Where you disagree with Bradley is not on whether there was a violation. You disagree on whether to berate Microsoft on the topic. I am not taking a position on that. I just wanted to clarify people’s thinking about the GPL.

 
Comment by Lefty
2009-07-28 15:49:49

I’d actually disagree with you on the traffic violation thing—I’d contend that not only didn’t I “violate” a “law”, but actively assert that there’s no evidence whatsoever to support a claim to the contrary—but I think we have different views on how the law and reality intersect here…

And that’s a very metaphysical discussion…

 
Comment by James Vasile
2009-07-28 15:54:53

Glad to see our disagreement clarified and relegated to the plane of metaphysics! Next time you’re in NYC, let’s get a beer and we can talk about strategies for convincing companies like MS and Palm to adopt our tech and respect our licenses.

 
Comment by Lefty
2009-07-28 18:18:42

James, you might find Jo Shields’ comments in Stephen Hemminger’s blog of interest.

It seems that Microsoft’s drivers were structured the way the Nvidia’s and ATI’s proprietary drivers have been.

Are we still in “violation” here?

 
Comment by James Vasile
2009-07-28 20:10:43

As I mentioned, I’m not taking a position on whether Microsoft violated. Aside from correcting the two errors I mentioned in my post, I don’t have a dog in your fight.

 
Comment by Lefty
2009-07-28 20:41:34

Fair enough.

 
Comment by makomk
2009-07-29 11:55:59

“Bradley can claim “violation” all he wants, but he has no standing for such a claim, and it’s—I continue to believe—irresponsible for him to be making one”

Now that is amusing, given that I last came across you claiming “sexism” when you in fact have no standing since you are not actually female[1]. In what was arguably a fairly irresponsible fashion, too, and certainly contrary to good practices of giving the person in question a chance to correct their action[2].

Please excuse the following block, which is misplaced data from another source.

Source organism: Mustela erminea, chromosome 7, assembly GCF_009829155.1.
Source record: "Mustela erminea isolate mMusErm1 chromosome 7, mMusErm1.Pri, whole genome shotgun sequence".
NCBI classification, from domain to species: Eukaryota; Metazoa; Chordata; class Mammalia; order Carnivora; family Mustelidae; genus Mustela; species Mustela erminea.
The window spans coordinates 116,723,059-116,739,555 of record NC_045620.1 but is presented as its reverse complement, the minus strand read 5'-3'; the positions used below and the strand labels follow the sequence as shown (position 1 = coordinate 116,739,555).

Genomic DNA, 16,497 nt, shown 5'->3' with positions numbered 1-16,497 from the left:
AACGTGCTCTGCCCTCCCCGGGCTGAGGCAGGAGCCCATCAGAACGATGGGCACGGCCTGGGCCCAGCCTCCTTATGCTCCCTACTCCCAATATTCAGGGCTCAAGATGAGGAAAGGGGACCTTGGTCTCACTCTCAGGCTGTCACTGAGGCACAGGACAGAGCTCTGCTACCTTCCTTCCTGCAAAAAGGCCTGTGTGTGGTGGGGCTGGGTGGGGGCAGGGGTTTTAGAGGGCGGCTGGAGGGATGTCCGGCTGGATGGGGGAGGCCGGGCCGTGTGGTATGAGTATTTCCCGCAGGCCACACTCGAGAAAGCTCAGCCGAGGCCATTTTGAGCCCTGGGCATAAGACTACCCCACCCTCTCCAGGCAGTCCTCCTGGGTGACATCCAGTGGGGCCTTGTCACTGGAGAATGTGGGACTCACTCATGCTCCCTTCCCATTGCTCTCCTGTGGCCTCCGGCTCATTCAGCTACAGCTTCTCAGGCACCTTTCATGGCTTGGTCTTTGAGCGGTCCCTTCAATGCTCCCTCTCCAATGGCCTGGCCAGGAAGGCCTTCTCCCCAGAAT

On a more serious note, I had no *idea* that so many of your common or garden anti-feminist arguments were specific examples of something generalisable to beyond the various -isms until I encountered Mono and Microsoft advocacy. It’s really quite bizarre. Probably shouldn’t be; there’s nothing new under the sun, after all, and they had to have come from somewhere originally.

[1] I don’t actually buy this argument myself, for various reasons, but judging GPL violations while not owning the copyright is certainly far, far simpler to get right than judging sexism while male.
[2] Actually, this is a bit of a stretch – the free software community doesn’t have any sort of standard practice for dealing with sexism. If it did, that would probably be worth considering, though. Being accused of sexism, especially publicly, seems to put people’s backs up and make dealing with the issue harder.

 
Comment by Lefty
2009-07-29 13:11:20

Sorry, James: makomk here, frustrated in his efforts to rant in my journal, Matthew Garret’s journal, feministing.com, osenews.com, and a variety of other places—only to find himself consistently told to “get lost”—seems intent on bringing himself wherever I happen to be with off-topic silliness.

Comment by James Vasile
2009-07-29 13:16:36

No worries. I don’t actually know how to ban anybody (and I have no time to RTFM), so I guess he’s found his safe space to spout off!

 
 
Comment by James Vasile
2009-07-29 13:15:27

makomk, this isn’t the right forum for addressing Lefty’s life of gleeful sin.

Still, I’m all for open discussion about the ways our community fails to support and recognize the contributions of women, so if you have something positive to say on that topic, go for it.

 
Comment by makomk
2009-07-29 15:51:24